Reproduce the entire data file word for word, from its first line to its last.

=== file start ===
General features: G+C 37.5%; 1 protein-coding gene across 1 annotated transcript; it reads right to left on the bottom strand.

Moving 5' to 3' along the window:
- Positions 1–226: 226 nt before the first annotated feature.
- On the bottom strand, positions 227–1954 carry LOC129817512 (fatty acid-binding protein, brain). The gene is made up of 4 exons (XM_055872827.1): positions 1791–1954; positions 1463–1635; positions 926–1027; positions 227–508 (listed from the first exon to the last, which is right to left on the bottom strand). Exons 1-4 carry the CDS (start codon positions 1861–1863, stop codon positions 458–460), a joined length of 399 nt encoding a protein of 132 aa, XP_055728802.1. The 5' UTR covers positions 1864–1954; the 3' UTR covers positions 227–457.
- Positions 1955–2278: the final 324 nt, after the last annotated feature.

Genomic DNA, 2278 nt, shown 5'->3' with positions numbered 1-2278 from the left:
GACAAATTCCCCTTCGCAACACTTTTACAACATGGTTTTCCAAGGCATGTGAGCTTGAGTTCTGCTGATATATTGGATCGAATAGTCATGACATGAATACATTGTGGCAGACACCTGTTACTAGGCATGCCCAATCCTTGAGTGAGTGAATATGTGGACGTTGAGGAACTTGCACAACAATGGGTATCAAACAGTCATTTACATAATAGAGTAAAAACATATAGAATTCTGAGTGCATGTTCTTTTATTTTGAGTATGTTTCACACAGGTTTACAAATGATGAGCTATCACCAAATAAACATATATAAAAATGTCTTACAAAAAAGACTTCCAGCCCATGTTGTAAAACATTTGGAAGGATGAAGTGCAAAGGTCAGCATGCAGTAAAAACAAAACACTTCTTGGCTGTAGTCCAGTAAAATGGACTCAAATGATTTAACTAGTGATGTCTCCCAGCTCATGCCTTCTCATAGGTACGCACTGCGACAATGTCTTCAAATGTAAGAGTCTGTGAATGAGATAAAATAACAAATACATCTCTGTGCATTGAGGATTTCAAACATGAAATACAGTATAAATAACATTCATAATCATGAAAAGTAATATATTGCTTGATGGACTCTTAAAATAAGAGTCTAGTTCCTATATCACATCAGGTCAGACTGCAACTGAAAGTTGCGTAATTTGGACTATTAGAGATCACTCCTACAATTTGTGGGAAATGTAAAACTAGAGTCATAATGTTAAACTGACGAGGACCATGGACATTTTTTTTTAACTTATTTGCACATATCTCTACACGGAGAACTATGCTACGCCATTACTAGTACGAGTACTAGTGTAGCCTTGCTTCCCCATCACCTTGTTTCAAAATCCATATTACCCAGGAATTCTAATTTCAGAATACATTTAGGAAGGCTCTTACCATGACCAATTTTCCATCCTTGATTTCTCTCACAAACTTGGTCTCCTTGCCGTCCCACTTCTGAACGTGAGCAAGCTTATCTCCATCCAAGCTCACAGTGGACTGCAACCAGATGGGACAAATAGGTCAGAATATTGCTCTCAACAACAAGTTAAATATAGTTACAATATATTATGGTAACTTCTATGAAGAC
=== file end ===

General features: G+C 37.5%; 1 protein-coding gene across 1 annotated transcript; it reads right to left on the bottom strand.

Moving 5' to 3' along the window:
- Positions 1–226: 226 nt before the first annotated feature.
- On the bottom strand, positions 227–1954 carry LOC129817512 (fatty acid-binding protein, brain). The gene is made up of 4 exons (XM_055872827.1): positions 1791–1954; positions 1463–1635; positions 926–1027; positions 227–508 (listed from the first exon to the last, which is right to left on the bottom strand). Exons 1-4 carry the CDS (start codon positions 1861–1863, stop codon positions 458–460), a joined length of 399 nt encoding a protein of 132 aa, XP_055728802.1. The 5' UTR covers positions 1864–1954; the 3' UTR covers positions 227–457.
- Positions 1955–2278: the final 324 nt, after the last annotated feature.

Genomic DNA, 2278 nt, shown 5'->3' with positions numbered 1-2278 from the left:
GACAAATTCCCCTTCGCAACACTTTTACAACATGGTTTTCCAAGGCATGTGAGCTTGAGTTCTGCTGATATATTGGATCGAATAGTCATGACATGAATACATTGTGGCAGACACCTGTTACTAGGCATGCCCAATCCTTGAGTGAGTGAATATGTGGACGTTGAGGAACTTGCACAACAATGGGTATCAAACAGTCATTTACATAATAGAGTAAAAACATATAGAATTCTGAGTGCATGTTCTTTTATTTTGAGTATGTTTCACACAGGTTTACAAATGATGAGCTATCACCAAATAAACATATATAAAAATGTCTTACAAAAAAGACTTCCAGCCCATGTTGTAAAACATTTGGAAGGATGAAGTGCAAAGGTCAGCATGCAGTAAAAACAAAACACTTCTTGGCTGTAGTCCAGTAAAATGGACTCAAATGATTTAACTAGTGATGTCTCCCAGCTCATGCCTTCTCATAGGTACGCACTGCGACAATGTCTTCAAATGTAAGAGTCTGTGAATGAGATAAAATAACAAATACATCTCTGTGCATTGAGGATTTCAAACATGAAATACAGTATAAATAACATTCATAATCATGAAAAGTAATATATTGCTTGATGGACTCTTAAAATAAGAGTCTAGTTCCTATATCACATCAGGTCAGACTGCAACTGAAAGTTGCGTAATTTGGACTATTAGAGATCACTCCTACAATTTGTGGGAAATGTAAAACTAGAGTCATAATGTTAAACTGACGAGGACCATGGACATTTTTTTTTAACTTATTTGCACATATCTCTACACGGAGAACTATGCTACGCCATTACTAGTACGAGTACTAGTGTAGCCTTGCTTCCCCATCACCTTGTTTCAAAATCCATATTACCCAGGAATTCTAATTTCAGAATACATTTAGGAAGGCTCTTACCATGACCAATTTTCCATCCTTGATTTCTCTCACAAACTTGGTCTCCTTGCCGTCCCACTTCTGAACGTGAGCAAGCTTATCTCCATCCAAGCTCACAGTGGACTGCAACCAGATGGGACAAATAGGTCAGAATATTGCTCTCAACAACAAGTTAAATATAGTTACAATATATTATGGTAACTTCTATGAAGAC